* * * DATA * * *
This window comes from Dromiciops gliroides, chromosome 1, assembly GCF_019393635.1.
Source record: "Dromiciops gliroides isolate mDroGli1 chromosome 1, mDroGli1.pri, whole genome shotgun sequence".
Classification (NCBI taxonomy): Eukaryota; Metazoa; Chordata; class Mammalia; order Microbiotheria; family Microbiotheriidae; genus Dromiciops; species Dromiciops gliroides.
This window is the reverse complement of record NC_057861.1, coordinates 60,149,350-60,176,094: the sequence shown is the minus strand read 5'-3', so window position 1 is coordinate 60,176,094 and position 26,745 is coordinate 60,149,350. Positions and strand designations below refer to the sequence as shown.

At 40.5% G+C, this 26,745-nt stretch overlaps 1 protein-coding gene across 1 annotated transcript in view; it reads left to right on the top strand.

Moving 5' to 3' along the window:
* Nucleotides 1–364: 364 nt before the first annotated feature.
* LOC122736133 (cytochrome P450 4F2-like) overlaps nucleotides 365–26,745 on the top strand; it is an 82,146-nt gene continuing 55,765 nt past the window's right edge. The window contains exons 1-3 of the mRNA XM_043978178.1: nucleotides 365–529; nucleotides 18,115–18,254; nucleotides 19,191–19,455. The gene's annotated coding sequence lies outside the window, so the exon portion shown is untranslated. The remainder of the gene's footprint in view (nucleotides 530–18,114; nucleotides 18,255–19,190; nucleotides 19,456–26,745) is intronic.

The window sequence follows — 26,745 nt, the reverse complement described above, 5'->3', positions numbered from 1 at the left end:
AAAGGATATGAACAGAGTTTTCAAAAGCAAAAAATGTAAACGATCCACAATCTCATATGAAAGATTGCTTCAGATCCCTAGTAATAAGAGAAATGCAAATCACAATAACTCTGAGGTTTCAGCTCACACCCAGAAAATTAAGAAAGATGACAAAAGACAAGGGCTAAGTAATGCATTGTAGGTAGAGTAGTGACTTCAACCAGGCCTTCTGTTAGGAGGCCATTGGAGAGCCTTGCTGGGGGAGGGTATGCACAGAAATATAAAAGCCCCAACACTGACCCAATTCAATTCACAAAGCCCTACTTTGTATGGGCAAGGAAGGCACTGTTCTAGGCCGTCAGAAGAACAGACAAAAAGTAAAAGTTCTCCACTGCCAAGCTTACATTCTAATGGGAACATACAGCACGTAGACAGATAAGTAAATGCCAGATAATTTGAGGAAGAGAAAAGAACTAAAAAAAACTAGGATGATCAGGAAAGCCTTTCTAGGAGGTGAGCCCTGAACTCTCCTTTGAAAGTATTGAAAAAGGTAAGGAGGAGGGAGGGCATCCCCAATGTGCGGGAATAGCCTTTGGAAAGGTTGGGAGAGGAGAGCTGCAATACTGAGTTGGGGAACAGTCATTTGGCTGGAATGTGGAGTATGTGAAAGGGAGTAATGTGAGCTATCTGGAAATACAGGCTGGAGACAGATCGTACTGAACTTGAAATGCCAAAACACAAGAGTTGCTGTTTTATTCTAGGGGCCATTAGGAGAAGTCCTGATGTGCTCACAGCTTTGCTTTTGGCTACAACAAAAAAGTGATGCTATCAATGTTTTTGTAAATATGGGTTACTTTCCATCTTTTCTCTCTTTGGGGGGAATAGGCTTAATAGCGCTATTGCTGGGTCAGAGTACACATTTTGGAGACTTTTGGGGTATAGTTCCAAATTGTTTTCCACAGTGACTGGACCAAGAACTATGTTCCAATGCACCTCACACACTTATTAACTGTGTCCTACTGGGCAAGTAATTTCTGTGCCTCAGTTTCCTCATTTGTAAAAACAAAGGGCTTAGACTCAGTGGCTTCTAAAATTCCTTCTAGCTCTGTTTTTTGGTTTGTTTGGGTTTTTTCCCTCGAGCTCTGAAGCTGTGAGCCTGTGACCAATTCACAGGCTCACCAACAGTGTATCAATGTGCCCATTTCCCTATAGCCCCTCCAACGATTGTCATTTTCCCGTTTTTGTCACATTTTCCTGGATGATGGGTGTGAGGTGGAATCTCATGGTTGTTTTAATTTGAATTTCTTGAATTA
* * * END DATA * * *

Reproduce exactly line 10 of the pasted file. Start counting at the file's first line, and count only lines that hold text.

AAAGGATATGAACAGAGTTTTCAAAAGCAAAAAATGTAAACGATCCACAATCTCATATGAAAGATTGCTTCAGATCCCTAGTAATAAGAGAAATGCAAATCACAATAACTCTGAGGTTTCAGCTCACACCCAGAAAATTAAGAAAGATGACAAAAGACAAGGGCTAAGTAATGCATTGTAGGTAGAGTAGTGACTTCAACCAGGCCTTCTGTTAGGAGGCCATTGGAGAGCCTTGCTGGGGGAGGGTATGCACAGAAATATAAAAGCCCCAACACTGACCCAATTCAATTCACAAAGCCCTACTTTGTATGGGCAAGGAAGGCACTGTTCTAGGCCGTCAGAAGAACAGACAAAAAGTAAAAGTTCTCCACTGCCAAGCTTACATTCTAATGGGAACATACAGCACGTAGACAGATAAGTAAATGCCAGATAATTTGAGGAAGAGAAAAGAACTAAAAAAAACTAGGATGATCAGGAAAGCCTTTCTAGGAGGTGAGCCCTGAACTCTCCTTTGAAAGTATTGAAAAAGGTAAGGAGGAGGGAGGGCATCCCCAATGTGCGGGAATAGCCTTTGGAAAGGTTGGGAGAGGAGAGCTGCAATACTGAGTTGGGGAACAGTCATTTGGCTGGAATGTGGAGTATGTGAAAGGGAGTAATGTGAGCTATCTGGAAATACAGGCTGGAGACAGATCGTACTGAACTTGAAATGCCAAAACACAAGAGTTGCTGTTTTATTCTAGGGGCCATTAGGAGAAGTCCTGATGTGCTCACAGCTTTGCTTTTGGCTACAACAAAAAAGTGATGCTATCAATGTTTTTGTAAATATGGGTTACTTTCCATCTTTTCTCTCTTTGGGGGGAATAGGCTTAATAGCGCTATTGCTGGGTCAGAGTACACATTTTGGAGACTTTTGGGGTATAGTTCCAAATTGTTTTCCACAGTGACTGGACCAAGAACTATGTTCCAATGCACCTCACACACTTATTAACTGTGTCCTACTGGGCAAGTAATTTCTGTGCCTCAGTTTCCTCATTTGTAAAAACAAAGGGCTTAGACTCAGTGGCTTCTAAAATTCCTTCTAGCTCTGTTTTTTGGTTTGTTTGGGTTTTTTCCCTCGAGCTCTGAAGCTGTGAGCCTGTGACCAATTCACAGGCTCACCAACAGTGTATCAATGTGCCCATTTCCCTATAGCCCCTCCAACGATTGTCATTTTCCCGTTTTTGTCACATTTTCCTGGATGATGGGTGTGAGGTGGAATCTCATGGTTGTTTTAATTTGAATTTCTTGAATTA